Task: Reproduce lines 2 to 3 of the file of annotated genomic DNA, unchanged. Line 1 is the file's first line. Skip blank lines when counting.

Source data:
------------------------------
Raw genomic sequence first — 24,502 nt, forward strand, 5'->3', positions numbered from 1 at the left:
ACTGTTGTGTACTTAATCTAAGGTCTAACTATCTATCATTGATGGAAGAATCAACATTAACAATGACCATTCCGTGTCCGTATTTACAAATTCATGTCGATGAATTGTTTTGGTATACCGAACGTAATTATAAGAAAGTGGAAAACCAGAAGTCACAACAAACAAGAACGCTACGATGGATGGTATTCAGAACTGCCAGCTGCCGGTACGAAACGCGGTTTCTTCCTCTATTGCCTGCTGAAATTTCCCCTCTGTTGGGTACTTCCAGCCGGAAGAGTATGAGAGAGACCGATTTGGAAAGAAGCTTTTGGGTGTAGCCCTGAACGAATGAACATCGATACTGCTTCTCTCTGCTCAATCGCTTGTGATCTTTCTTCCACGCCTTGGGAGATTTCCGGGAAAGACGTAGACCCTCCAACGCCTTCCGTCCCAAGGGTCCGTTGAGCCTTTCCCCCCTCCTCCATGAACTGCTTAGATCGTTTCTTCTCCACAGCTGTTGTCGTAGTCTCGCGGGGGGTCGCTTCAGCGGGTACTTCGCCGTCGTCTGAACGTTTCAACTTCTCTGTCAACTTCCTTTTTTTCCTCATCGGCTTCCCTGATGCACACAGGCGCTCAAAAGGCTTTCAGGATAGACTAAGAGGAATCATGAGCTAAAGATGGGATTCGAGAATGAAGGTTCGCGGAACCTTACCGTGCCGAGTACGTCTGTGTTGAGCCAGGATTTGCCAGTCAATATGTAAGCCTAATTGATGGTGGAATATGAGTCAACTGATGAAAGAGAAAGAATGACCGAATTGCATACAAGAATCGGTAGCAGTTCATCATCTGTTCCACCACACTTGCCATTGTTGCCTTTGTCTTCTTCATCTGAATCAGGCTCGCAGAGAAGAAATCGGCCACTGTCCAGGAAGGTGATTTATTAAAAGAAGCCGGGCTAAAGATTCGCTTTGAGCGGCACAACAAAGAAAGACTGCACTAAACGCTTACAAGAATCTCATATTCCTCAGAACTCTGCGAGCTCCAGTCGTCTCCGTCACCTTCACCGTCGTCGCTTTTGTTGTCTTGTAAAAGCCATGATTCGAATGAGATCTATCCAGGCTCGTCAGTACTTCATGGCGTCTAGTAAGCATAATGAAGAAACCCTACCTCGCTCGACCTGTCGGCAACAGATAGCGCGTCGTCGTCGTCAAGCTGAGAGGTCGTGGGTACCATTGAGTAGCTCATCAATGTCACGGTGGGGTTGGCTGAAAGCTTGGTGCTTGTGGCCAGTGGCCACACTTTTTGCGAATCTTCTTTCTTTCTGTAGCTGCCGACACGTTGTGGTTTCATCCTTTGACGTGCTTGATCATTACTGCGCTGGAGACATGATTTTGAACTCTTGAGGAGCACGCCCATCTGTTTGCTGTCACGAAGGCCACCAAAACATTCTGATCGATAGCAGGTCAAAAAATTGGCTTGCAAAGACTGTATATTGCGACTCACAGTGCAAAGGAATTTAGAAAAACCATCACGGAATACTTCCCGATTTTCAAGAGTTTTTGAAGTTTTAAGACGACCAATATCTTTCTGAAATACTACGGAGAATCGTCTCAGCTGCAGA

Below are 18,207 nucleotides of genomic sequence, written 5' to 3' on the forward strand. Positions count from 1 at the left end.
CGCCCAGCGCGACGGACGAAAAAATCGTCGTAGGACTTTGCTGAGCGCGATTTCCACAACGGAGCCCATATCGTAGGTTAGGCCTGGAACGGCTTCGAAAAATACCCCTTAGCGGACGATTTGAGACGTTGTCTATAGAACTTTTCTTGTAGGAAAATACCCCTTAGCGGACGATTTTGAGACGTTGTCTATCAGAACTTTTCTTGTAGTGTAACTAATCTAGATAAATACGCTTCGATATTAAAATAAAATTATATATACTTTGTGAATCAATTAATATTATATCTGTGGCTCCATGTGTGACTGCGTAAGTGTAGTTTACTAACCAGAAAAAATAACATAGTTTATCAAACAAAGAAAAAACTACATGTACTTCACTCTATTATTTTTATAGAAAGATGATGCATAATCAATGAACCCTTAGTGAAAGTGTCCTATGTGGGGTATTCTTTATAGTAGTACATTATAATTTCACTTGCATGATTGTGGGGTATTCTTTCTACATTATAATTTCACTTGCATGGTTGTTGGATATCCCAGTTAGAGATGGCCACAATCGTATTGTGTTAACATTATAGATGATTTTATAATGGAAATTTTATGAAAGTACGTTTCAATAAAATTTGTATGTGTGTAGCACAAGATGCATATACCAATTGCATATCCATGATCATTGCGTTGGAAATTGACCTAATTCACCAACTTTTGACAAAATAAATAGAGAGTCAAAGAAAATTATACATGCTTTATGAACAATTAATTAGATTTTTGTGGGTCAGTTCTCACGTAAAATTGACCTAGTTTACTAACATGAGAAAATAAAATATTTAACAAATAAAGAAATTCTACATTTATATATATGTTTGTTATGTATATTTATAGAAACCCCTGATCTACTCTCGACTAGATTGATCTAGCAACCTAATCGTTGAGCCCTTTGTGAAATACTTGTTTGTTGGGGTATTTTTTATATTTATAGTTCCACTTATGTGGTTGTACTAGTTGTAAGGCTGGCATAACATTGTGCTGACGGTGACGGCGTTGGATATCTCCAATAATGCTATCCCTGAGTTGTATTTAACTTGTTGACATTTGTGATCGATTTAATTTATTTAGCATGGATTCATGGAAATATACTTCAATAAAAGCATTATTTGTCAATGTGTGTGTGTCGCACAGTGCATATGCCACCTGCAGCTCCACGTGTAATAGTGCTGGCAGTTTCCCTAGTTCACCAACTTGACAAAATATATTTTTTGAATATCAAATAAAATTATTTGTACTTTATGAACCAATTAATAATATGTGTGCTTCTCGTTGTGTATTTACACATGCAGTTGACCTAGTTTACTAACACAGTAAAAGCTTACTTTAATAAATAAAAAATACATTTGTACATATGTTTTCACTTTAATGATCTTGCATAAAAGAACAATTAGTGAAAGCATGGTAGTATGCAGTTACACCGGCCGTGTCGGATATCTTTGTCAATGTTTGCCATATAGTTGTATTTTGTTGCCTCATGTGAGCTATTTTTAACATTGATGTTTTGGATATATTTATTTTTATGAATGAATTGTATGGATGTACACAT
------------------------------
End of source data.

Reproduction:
ACTGTTGTGTACTTAATCTAAGGTCTAACTATCTATCATTGATGGAAGAATCAACATTAACAATGACCATTCCGTGTCCGTATTTACAAATTCATGTCGATGAATTGTTTTGGTATACCGAACGTAATTATAAGAAAGTGGAAAACCAGAAGTCACAACAAACAAGAACGCTACGATGGATGGTATTCAGAACTGCCAGCTGCCGGTACGAAACGCGGTTTCTTCCTCTATTGCCTGCTGAAATTTCCCCTCTGTTGGGTACTTCCAGCCGGAAGAGTATGAGAGAGACCGATTTGGAAAGAAGCTTTTGGGTGTAGCCCTGAACGAATGAACATCGATACTGCTTCTCTCTGCTCAATCGCTTGTGATCTTTCTTCCACGCCTTGGGAGATTTCCGGGAAAGACGTAGACCCTCCAACGCCTTCCGTCCCAAGGGTCCGTTGAGCCTTTCCCCCCTCCTCCATGAACTGCTTAGATCGTTTCTTCTCCACAGCTGTTGTCGTAGTCTCGCGGGGGGTCGCTTCAGCGGGTACTTCGCCGTCGTCTGAACGTTTCAACTTCTCTGTCAACTTCCTTTTTTTCCTCATCGGCTTCCCTGATGCACACAGGCGCTCAAAAGGCTTTCAGGATAGACTAAGAGGAATCATGAGCTAAAGATGGGATTCGAGAATGAAGGTTCGCGGAACCTTACCGTGCCGAGTACGTCTGTGTTGAGCCAGGATTTGCCAGTCAATATGTAAGCCTAATTGATGGTGGAATATGAGTCAACTGATGAAAGAGAAAGAATGACCGAATTGCATACAAGAATCGGTAGCAGTTCATCATCTGTTCCACCACACTTGCCATTGTTGCCTTTGTCTTCTTCATCTGAATCAGGCTCGCAGAGAAGAAATCGGCCACTGTCCAGGAAGGTGATTTATTAAAAGAAGCCGGGCTAAAGATTCGCTTTGAGCGGCACAACAAAGAAAGACTGCACTAAACGCTTACAAGAATCTCATATTCCTCAGAACTCTGCGAGCTCCAGTCGTCTCCGTCACCTTCACCGTCGTCGCTTTTGTTGTCTTGTAAAAGCCATGATTCGAATGAGATCTATCCAGGCTCGTCAGTACTTCATGGCGTCTAGTAAGCATAATGAAGAAACCCTACCTCGCTCGACCTGTCGGCAACAGATAGCGCGTCGTCGTCGTCAAGCTGAGAGGTCGTGGGTACCATTGAGTAGCTCATCAATGTCACGGTGGGGTTGGCTGAAAGCTTGGTGCTTGTGGCCAGTGGCCACACTTTTTGCGAATCTTCTTTCTTTCTGTAGCTGCCGACACGTTGTGGTTTCATCCTTTGACGTGCTTGATCATTACTGCGCTGGAGACATGATTTTGAACTCTTGAGGAGCACGCCCATCTGTTTGCTGTCACGAAGGCCACCAAAACATTCTGATCGATAGCAGGTCAAAAAATTGGCTTGCAAAGACTGTATATTGCGACTCACAGTGCAAAGGAATTTAGAAAAACCATCACGGAATACTTCCCGATTTTCAAGAGTTTTTGAAGTTTTAAGACGACCAATATCTTTCTGAAATACTACGGAGAATCGTCTCAGCTGCAGA

Below are 18,207 nucleotides of genomic sequence, written 5' to 3' on the forward strand. Positions count from 1 at the left end.